18. Have a sense of humor. “Oh, so you’re a woman pastor?” said a first-time visitor. “Are there more of you in the Mennonite Church?” Well no, there’s just one of me (although I didn’t say that out loud!)
  19. Develop a thick skin. “We don’t like it when women come in and try to change everything,” said one man who apparently disapproved of women as pastors. “Well we don’t like it when men do that either!” retorted his wife. Fortunately I was only a guest speaker at their church.
  20. Have a life apart from the church. While I’m fully engaged in the life of my congregation, I also write and have a social and family life apart from the church too. That’s healthy for all of us.
  21. Discover a sense of wonder again and again. When I started pastoring, one of my biggest fears was that I might become cynical about the church. But as I’ve become more deeply involved, instead of becoming more cynical, I’ve found a deeper compassion for our woundedness and a greater wonder at God’s grace.
  22. Run to Jesus. As a variation of following Jesus, early in my ministry, I met regularly with my then conference minister, and I still remember his counsel, “When you feel like running, then run to Jesus.”

Your Turn: Which of these resonate with you? What best practice can you share from your own experience?

23 thoughts on “My 22 best practices in 22 years of pastoral ministry

    1. Thank you for your kind words. One of my early books was actually translated informally into Japanese! I’d love to see one of my more recent publications in Spanish or other language–it’s my publisher, Herald Press, that would handle any requests if you’d want to follow up with that.

  1. Thanks for this, April. Wise words. I was especially brought up short by #17:

    ” I rarely find God’s priority for me to be email.”


    1. There are times when I’m waiting on a reply about funeral arrangements for example, or other times when some emails can become more of a priority, but in general I find the types of emails that I get don’t need my attention first thing in the morning. I need to work at this one though, since for me it’s all too easy to tend to email simply because it’s there, when what I really need to do is prepare for my small group or work on my sermon or do some big picture thinking etc.. Since I’m more of a morning person, it’s best for me to do some of those other things first.

    1. Thanks for stopping by Chris – it’s great to work and serve with you 🙂 I have a strong sense of calling to pastoral ministry, but I also know that I don’t NEED to be a pastor. Instead of holding on too tightly, I can “let go and let God,” which allows for a greater freedom in ministry and “non-anxious presence.” That at least is what I try to practice and hope for.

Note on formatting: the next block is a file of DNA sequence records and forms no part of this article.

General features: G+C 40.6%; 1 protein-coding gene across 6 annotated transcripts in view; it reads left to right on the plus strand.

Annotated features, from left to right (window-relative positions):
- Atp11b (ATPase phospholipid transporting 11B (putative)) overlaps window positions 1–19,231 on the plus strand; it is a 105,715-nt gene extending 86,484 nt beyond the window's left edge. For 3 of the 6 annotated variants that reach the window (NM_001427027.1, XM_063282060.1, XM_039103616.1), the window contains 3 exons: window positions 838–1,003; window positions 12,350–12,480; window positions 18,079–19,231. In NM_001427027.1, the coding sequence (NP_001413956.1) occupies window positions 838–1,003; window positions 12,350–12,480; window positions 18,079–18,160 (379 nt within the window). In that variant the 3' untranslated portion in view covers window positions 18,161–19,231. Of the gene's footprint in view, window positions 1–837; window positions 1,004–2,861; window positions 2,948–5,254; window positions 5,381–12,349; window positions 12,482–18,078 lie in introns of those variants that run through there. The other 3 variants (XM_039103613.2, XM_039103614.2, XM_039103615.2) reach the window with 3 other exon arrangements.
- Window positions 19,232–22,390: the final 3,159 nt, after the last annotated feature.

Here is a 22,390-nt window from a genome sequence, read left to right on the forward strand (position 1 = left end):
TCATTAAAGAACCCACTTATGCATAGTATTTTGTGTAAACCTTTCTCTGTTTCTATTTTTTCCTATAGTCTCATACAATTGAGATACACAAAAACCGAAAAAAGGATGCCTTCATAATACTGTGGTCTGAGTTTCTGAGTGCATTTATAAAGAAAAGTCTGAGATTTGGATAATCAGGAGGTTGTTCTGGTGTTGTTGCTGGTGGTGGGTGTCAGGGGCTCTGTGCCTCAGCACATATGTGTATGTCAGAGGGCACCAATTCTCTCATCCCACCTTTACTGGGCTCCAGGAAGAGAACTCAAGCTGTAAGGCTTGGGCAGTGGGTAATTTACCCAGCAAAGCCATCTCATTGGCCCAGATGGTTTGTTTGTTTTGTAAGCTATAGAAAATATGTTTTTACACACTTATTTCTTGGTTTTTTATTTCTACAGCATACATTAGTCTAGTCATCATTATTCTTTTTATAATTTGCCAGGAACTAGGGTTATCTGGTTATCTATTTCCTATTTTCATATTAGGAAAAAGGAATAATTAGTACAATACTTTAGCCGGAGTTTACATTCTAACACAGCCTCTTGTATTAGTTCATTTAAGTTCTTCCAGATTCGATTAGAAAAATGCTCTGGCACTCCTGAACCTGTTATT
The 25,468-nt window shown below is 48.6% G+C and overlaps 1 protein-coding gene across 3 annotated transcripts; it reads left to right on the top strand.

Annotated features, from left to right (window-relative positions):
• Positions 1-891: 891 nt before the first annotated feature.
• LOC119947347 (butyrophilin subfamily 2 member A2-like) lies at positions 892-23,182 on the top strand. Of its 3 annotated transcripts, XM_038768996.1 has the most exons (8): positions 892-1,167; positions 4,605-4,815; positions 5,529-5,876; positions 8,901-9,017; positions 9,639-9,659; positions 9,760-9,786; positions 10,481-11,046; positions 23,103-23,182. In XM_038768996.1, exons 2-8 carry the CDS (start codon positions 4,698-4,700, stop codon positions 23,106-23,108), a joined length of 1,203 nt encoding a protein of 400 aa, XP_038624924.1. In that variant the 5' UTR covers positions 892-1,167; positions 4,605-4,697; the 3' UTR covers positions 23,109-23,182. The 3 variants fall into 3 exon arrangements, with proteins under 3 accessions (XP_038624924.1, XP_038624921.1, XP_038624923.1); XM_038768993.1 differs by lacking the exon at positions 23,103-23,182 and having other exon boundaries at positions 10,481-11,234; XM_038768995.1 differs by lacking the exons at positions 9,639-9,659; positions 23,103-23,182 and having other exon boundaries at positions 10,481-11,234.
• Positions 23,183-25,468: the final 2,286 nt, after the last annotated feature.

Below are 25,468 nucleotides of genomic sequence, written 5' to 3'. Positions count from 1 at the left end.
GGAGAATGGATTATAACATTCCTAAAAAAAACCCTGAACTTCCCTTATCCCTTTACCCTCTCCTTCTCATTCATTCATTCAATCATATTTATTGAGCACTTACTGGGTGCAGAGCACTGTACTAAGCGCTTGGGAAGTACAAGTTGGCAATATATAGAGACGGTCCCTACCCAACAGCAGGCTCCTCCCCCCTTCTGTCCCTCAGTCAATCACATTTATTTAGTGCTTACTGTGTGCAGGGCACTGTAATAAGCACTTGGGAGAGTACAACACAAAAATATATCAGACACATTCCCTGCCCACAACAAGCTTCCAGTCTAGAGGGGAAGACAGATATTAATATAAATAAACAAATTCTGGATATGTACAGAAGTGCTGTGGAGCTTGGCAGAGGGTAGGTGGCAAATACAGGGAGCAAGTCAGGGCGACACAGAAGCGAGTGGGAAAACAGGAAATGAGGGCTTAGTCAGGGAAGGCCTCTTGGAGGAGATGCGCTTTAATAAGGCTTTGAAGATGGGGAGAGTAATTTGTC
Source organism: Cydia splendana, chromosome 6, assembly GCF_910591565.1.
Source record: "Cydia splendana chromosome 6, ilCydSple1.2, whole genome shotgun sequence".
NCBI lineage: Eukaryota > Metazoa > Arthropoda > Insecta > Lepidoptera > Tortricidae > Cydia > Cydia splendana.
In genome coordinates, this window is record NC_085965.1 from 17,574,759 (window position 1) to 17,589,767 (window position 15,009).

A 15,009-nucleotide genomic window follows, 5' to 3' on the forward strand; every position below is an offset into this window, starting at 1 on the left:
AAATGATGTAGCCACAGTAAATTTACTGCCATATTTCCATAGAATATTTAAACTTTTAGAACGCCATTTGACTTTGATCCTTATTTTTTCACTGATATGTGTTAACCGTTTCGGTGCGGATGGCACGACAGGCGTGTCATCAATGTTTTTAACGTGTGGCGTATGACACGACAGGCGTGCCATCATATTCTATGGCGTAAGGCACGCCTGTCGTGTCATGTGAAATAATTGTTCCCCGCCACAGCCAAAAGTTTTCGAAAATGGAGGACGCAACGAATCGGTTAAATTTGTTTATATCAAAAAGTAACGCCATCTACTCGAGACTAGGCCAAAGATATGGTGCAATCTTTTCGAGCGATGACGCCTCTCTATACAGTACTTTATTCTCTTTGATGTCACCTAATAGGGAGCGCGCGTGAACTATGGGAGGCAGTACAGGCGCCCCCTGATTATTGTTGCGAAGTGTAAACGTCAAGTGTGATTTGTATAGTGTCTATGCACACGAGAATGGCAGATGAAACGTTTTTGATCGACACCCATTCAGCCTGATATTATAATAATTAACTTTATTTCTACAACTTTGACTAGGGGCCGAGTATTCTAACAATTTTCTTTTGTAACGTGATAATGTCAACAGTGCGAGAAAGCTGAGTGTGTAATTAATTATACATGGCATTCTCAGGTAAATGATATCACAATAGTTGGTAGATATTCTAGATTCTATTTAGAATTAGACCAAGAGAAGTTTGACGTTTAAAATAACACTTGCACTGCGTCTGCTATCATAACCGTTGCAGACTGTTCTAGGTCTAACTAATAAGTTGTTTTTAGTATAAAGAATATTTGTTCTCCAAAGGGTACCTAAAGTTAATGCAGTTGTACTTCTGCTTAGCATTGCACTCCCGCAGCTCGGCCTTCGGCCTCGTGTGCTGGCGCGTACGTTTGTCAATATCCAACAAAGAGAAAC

2. #9 & #17 resonated for me. As a pastor who works half time from home one of my practices is to try to shut the door of the office. I bought an iPad so I could shut the door and still have a computer to use out of office hours. I live in a new house now with no door on the office which makes it a bit harder. Another practice which I am starting to see as important is cleaning/sorting/tidying the office. All the books I took from the bookshelf for the sermon need to be put back, etc. Instead of seeing this as outside my office hours I am starting to see this as part of my work and not feel guilty about taking time out of my day to set the office in order. Thanks April! I found your list a helpful reminder, and challenge.

    1. I love the flexibility of being able to work at home, but that can also make it more challenging to “shut the door”–being able to do that physically helps, if not shutting an actual door, at least switching from computer to iPad as you do (or in my case, to my Nexus 7 which I got for my own writing). And oh! yes, putting those books back is part ministry time too. I like to put things away at the end of my work day and start fresh–in Myers Briggs lingo, that would be my J personality wanting some closure, and I think it also helps me mentally shut the door. Thanks for sharing your ideas – keep on thriving!

  3. A great support system is also difficult in a rural context with lack of resources and other pastors. The internet has been a great help in this regard.

    1. Yes, I also find that technology can be a great tool for community-building and support. I can only imagine what that might mean for those at a distance–do you deliberately set aside time to connect with specific people online, or is it more informal through Facebook or other ways? In any case, I’m glad to be part of your on- and off-line community.

  4. Wonderful. At the fulcrum of a (beautiful but exhausting) Holy Week and a (fun but demanding) Spring Break VBS, this made me smile, breathe, relax – and remember the “run to Jesus” line, which is just perfect.

  5. Never finding God’s will via email, nor especially Facebook, I appreciate your faithful example, and your excellent (and on certain points annoyingly convicting) list. At times in the past thirteen years I have felt like I was barely hanging on; and currently feel exhilarated by so much that still is fresh, new, and challenging. Thank you for this post.

    1. Thank you for sharing–and for hanging on! Your words remind me of Lamentations 3:22-23 which come the closest to being life verses for me: “It is of the Lord’s mercies that we are not consumed, because his compassions fail not. They are new every morning; great is his faithfulness.”